The tallest wall in the world is a word

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All photos submitted by R.B. Morris.

April was National Poetry Month and, while it may now be in the rear view mirror, there are still those in Knoxville who believe deeply in the power of words to change lives for the better.

In fact, Knoxville’s current Poet Laureate, Rhea Carmon, celebrated last month by working with the city’s public transit system to ensure that “Pop Up Poetry” performances occurred on both buses and at bus stops. Known also as Rhea Sunshine, she peppers conversations with phrases like, “I want everyone in Knoxville to be struck by poetry.”

Despite the efforts of Carmon and a few individuals or groups like the local writers’ guild, no one would mistake Knoxville these days for a literary Mecca. This is actually somewhat odd, if you think about it. We’re not a particularly large city, yet we’ve managed to generate quite a few writers who, for instance, went on to win prestigious awards like the Pulitzer Prize (James Agee and Cormac McCarthy) or see their names immortalized on volumes that appear on bookshelves around the world (Karl Edward Wagner).

Which brings us to Knoxville’s original Poet Laureate, R.B. Morris, who might argue that he isn’t so much a poet as he is a writer of many different things: songs, plays, books and occasionally even things that might be called poems. 

 Morris is known mainly for his music, as a quick Google search or visit to his Web site makes clear: https://www.rbmorris.com. He’s managed to attain a certain amount of fame as an alternative country performer, and if you’re lucky enough to score tickets to one of his performances you should jump on them with both feet.

 But for those of us who knew him back before he was a successful recording artist, the words “poet” and “R.B. Morris” are nearly synonymous. I first met him in late 1989 or early 1990, when he was teaching creative writing at the now-defunct Laurel High School and I was one of his students. Dressed mostly in black and with a prodigious appetite for coffee, he told us stories of the legendary Beats and tried to make a roomful of kids steeped in punk rock understand why Allen Ginsberg’s “Howl” was more than just the bleating of an old hippie. Most importantly, from my perspective, was that he believed I had some talent as a writer and he encouraged me —  fiercely — to pursue my muse wherever it led.

He also showed off copies of a literary journal/alternative newspaper that he’d helped put together in the Fort Sanders neighborhood as the World’s Fair descended on our scruffy little city in the early 1980s. The name of this little slice of local publishing history? The Hard Knox Review….

Over the 30-plus years since I first sat in his classroom, R.B Morris has become a Name (at least in some circles) and I’ve grown up to be a successful journalist (at least in East Tennessee circles). Our paths don’t cross often these days, but I’m usually glad when they do. Not only does it give me an excuse to reminisce, but my former mentor still always has something interesting to say.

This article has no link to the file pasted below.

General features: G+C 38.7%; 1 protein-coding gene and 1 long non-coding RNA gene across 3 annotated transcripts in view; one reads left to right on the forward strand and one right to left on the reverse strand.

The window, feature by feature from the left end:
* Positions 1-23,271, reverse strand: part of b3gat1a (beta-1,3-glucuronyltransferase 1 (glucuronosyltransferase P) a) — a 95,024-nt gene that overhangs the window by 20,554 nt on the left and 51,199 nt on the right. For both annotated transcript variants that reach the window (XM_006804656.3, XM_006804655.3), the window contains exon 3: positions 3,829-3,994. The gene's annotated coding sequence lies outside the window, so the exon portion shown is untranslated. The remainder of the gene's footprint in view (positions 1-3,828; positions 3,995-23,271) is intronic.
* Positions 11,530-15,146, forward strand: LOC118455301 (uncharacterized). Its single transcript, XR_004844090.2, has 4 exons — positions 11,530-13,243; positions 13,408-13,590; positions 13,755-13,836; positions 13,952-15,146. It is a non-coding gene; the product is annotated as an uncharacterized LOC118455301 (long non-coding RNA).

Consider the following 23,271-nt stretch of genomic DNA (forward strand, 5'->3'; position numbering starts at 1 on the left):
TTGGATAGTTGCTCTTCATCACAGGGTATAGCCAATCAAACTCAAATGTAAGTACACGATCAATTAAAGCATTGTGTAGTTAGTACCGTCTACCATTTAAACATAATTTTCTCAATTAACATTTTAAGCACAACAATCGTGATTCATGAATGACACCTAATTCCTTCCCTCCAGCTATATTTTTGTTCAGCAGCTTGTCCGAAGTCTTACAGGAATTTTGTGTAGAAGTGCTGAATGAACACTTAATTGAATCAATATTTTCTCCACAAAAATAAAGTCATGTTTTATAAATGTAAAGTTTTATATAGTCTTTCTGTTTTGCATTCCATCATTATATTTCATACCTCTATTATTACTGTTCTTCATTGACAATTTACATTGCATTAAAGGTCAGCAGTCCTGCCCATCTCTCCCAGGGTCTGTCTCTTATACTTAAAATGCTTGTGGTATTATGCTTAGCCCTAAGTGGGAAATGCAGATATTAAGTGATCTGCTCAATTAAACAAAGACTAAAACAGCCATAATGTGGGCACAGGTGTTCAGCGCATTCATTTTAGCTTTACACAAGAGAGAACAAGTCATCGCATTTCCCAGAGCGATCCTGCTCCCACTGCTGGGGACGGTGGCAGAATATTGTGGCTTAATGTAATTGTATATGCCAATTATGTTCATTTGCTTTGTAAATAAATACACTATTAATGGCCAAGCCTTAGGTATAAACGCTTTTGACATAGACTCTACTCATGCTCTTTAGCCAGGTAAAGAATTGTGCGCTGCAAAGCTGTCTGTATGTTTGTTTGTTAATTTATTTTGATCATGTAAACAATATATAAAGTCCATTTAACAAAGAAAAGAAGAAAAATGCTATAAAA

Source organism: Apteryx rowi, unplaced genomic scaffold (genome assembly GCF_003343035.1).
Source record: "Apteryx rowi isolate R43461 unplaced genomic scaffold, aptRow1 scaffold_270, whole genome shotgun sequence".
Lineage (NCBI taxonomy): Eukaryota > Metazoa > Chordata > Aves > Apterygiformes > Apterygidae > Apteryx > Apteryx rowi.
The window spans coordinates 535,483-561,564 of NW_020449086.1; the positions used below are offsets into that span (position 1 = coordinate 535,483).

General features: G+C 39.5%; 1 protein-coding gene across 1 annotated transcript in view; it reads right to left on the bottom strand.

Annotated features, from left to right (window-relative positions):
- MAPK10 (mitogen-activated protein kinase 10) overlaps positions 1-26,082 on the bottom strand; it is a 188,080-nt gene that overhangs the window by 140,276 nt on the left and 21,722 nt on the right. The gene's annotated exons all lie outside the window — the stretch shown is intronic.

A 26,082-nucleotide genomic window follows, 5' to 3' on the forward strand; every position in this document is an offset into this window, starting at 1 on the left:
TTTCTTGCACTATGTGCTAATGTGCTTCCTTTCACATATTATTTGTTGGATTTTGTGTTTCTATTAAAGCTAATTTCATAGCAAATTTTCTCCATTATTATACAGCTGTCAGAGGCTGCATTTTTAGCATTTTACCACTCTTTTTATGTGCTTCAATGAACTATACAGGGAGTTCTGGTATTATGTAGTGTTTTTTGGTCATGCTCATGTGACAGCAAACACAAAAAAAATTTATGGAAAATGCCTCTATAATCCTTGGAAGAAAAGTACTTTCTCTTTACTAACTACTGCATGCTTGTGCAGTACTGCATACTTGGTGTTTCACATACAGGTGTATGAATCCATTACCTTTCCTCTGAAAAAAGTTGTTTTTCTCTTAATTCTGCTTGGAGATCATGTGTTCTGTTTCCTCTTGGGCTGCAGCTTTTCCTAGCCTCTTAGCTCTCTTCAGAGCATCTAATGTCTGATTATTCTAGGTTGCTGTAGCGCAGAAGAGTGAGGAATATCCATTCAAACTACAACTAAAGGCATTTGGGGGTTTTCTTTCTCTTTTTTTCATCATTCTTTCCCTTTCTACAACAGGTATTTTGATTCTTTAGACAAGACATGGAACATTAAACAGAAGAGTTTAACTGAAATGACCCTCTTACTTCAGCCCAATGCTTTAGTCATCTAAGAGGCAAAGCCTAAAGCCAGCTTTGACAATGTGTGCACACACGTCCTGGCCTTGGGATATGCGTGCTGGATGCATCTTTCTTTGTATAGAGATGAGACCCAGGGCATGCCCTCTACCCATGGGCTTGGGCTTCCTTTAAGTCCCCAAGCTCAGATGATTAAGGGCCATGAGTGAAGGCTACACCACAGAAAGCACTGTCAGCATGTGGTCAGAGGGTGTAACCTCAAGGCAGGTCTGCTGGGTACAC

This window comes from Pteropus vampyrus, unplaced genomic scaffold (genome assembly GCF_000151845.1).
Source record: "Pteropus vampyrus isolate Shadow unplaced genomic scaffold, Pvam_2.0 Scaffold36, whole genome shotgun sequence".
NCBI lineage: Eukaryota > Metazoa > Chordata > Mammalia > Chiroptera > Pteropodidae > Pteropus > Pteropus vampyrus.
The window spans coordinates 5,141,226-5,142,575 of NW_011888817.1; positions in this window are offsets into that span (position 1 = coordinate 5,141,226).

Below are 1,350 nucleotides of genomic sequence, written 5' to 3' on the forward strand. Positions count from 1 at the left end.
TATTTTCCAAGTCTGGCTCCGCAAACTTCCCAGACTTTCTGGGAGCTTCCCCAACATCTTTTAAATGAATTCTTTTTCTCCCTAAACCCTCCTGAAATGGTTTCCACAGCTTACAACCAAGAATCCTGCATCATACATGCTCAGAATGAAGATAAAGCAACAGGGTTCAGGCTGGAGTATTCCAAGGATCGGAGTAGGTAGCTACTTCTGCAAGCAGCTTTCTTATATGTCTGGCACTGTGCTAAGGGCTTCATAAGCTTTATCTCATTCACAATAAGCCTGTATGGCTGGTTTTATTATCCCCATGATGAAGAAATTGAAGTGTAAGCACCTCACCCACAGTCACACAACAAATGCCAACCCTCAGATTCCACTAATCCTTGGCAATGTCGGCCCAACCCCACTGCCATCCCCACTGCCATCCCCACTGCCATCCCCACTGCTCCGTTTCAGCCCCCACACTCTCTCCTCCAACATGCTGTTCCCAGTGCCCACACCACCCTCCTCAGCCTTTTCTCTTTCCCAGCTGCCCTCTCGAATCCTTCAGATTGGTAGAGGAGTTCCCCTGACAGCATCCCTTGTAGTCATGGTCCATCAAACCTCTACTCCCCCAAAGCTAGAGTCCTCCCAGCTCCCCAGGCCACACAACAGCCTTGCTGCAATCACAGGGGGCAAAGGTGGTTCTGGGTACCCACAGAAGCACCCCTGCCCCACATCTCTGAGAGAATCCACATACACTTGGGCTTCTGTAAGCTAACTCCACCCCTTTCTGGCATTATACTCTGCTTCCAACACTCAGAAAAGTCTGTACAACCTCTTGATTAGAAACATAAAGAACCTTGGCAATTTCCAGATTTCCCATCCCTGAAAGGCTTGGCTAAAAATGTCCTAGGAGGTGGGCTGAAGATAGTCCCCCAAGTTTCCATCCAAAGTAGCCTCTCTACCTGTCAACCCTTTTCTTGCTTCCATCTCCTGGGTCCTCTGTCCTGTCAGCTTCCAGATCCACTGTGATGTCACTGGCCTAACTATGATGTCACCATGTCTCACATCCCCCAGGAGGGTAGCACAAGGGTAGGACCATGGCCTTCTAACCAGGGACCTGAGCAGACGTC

When he recently agreed to answer some questions for Hard Knox Wire as part of National Poetry Month, I was genuinely excited. And then the month of April came and the unfathomably tragic became all that those of us in the news business could focus on. Anyhow,  I know that I’m a few days late getting this to you, but better late than never. 

And so, in his own words, here is R.B. Morris, circa 2021….

I was born May 15, 1952. I’m 68 now, soon to be 69. I was born in Knoxville at Fort Sanders Hospital, born on the battlefield. First lived on Wilder Place and East Knoxville, but when I was about a year old we moved off Washington Pike in North Knoxville.  I went to Alice Bell elementary school, then Holston High School, and then attended the University of Tennessee for one year. I later served 4 years as UT’s writer-in-residence.   

It’s hard to say “what got you so passionately interested in poetry?” I often note my older brother’s influence when asked that question. He’s four years older than me, which is a significant difference in age when you are young. He had an interest in poetry and literature and turned me on to a number of writers, including Joyce and Yeats, James Agee, Arthur Rimbaud, Ishmael Reed, Charles Bukowski, the Beat poets, and Bob Dylan. I later developed an interest in the work of other poet-songwriters like Leonard Cohen, John Prine, Tom Waits, and many others. As a child I sang in church, and also in elementary school, and singing was a form of expression that seem to come natural to me. 

I think, as I child, I had fairly common interests and “heroes” for a young American boy of my era: Tarzan, Huck Finn, Davy Crockett, and sports figures. I played these figures with my brothers and friends in the backyards and fields where we lived and grew up. I became interested in sports, mainly baseball, football, basketball, and played those sports growing up. I played basketball competitively through my senior year in high school, but after that my direct interest and participation in sports ended. 

Poetry and songwriting became a passion and I took up the guitar to assist in that. The idea of creating a song, music and words, became the great and worthy accomplishment. Why? It’s hard to say, but when I saw and heard it done I respected it so much and was influenced by it so much that it became a lifelong pursuit. In so many ways I gave myself over to it, at times and even now as a livelihood, but really more as a way of life.   

Having said that, I’m not sure I am so “passionately interested in poetry,” at least not in ways that might typically be viewed as a passionate interest. I have not, for instance, written any poetry or songs lately, I don’t think. I haven’t of late been thinking of writing poetry or songs so much. I have been writing, but lately I think of it more as “plays,” I have a new play and another one I’m working on. One might consider it poetry, or at least dialogue, that and music are part of it. I tend to move through some of the standard forms: poetry, songs, drama, prose, journals, essays, depending on what’s in front of me, or which way I turn next.